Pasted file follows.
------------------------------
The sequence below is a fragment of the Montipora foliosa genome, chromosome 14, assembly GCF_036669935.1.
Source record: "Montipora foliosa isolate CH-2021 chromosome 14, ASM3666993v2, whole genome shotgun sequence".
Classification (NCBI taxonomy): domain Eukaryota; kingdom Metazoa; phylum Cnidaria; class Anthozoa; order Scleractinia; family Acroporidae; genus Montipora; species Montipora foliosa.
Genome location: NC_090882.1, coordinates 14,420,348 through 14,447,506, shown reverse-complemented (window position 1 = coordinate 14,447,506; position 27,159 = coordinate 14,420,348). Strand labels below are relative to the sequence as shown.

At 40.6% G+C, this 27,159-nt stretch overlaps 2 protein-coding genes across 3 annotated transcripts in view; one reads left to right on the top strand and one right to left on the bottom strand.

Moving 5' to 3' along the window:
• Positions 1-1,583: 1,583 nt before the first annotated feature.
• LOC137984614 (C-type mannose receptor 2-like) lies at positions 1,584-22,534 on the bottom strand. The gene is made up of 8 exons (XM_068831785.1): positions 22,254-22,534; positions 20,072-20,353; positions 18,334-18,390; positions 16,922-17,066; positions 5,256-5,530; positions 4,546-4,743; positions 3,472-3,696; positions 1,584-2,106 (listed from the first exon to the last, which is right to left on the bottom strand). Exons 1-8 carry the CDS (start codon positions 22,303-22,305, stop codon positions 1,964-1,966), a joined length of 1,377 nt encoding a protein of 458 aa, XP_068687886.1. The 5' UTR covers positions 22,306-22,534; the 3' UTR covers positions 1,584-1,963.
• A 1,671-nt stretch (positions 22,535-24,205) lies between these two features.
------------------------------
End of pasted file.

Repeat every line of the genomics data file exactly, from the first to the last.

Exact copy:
The sequence below is a fragment of the Montipora foliosa genome, chromosome 14, assembly GCF_036669935.1.
Source record: "Montipora foliosa isolate CH-2021 chromosome 14, ASM3666993v2, whole genome shotgun sequence".
Classification (NCBI taxonomy): domain Eukaryota; kingdom Metazoa; phylum Cnidaria; class Anthozoa; order Scleractinia; family Acroporidae; genus Montipora; species Montipora foliosa.
Genome location: NC_090882.1, coordinates 14,420,348 through 14,447,506, shown reverse-complemented (window position 1 = coordinate 14,447,506; position 27,159 = coordinate 14,420,348). Strand labels below are relative to the sequence as shown.

At 40.6% G+C, this 27,159-nt stretch overlaps 2 protein-coding genes across 3 annotated transcripts in view; one reads left to right on the top strand and one right to left on the bottom strand.

Moving 5' to 3' along the window:
• Positions 1-1,583: 1,583 nt before the first annotated feature.
• LOC137984614 (C-type mannose receptor 2-like) lies at positions 1,584-22,534 on the bottom strand. The gene is made up of 8 exons (XM_068831785.1): positions 22,254-22,534; positions 20,072-20,353; positions 18,334-18,390; positions 16,922-17,066; positions 5,256-5,530; positions 4,546-4,743; positions 3,472-3,696; positions 1,584-2,106 (listed from the first exon to the last, which is right to left on the bottom strand). Exons 1-8 carry the CDS (start codon positions 22,303-22,305, stop codon positions 1,964-1,966), a joined length of 1,377 nt encoding a protein of 458 aa, XP_068687886.1. The 5' UTR covers positions 22,306-22,534; the 3' UTR covers positions 1,584-1,963.
• A 1,671-nt stretch (positions 22,535-24,205) lies between these two features.